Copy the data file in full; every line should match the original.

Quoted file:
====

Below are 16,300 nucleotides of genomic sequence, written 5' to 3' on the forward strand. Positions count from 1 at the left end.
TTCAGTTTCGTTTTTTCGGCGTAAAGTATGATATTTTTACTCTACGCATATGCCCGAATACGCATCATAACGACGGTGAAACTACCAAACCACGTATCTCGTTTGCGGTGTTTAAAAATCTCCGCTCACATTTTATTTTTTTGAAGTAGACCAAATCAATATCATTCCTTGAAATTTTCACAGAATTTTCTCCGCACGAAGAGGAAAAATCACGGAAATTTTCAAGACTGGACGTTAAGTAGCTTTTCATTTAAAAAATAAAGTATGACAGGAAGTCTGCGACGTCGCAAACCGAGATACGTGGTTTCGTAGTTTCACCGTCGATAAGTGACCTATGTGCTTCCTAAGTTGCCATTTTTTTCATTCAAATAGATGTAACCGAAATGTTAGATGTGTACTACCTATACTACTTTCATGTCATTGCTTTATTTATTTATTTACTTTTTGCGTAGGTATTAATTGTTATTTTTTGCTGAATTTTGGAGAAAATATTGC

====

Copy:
Below are 16,300 nucleotides of genomic sequence, written 5' to 3' on the forward strand. Positions count from 1 at the left end.
TTCAGTTTCGTTTTTTCGGCGTAAAGTATGATATTTTTACTCTACGCATATGCCCGAATACGCATCATAACGACGGTGAAACTACCAAACCACGTATCTCGTTTGCGGTGTTTAAAAATCTCCGCTCACATTTTATTTTTTTGAAGTAGACCAAATCAATATCATTCCTTGAAATTTTCACAGAATTTTCTCCGCACGAAGAGGAAAAATCACGGAAATTTTCAAGACTGGACGTTAAGTAGCTTTTCATTTAAAAAATAAAGTATGACAGGAAGTCTGCGACGTCGCAAACCGAGATACGTGGTTTCGTAGTTTCACCGTCGATAAGTGACCTATGTGCTTCCTAAGTTGCCATTTTTTTCATTCAAATAGATGTAACCGAAATGTTAGATGTGTACTACCTATACTACTTTCATGTCATTGCTTTATTTATTTATTTACTTTTTGCGTAGGTATTAATTGTTATTTTTTGCTGAATTTTGGAGAAAATATTGC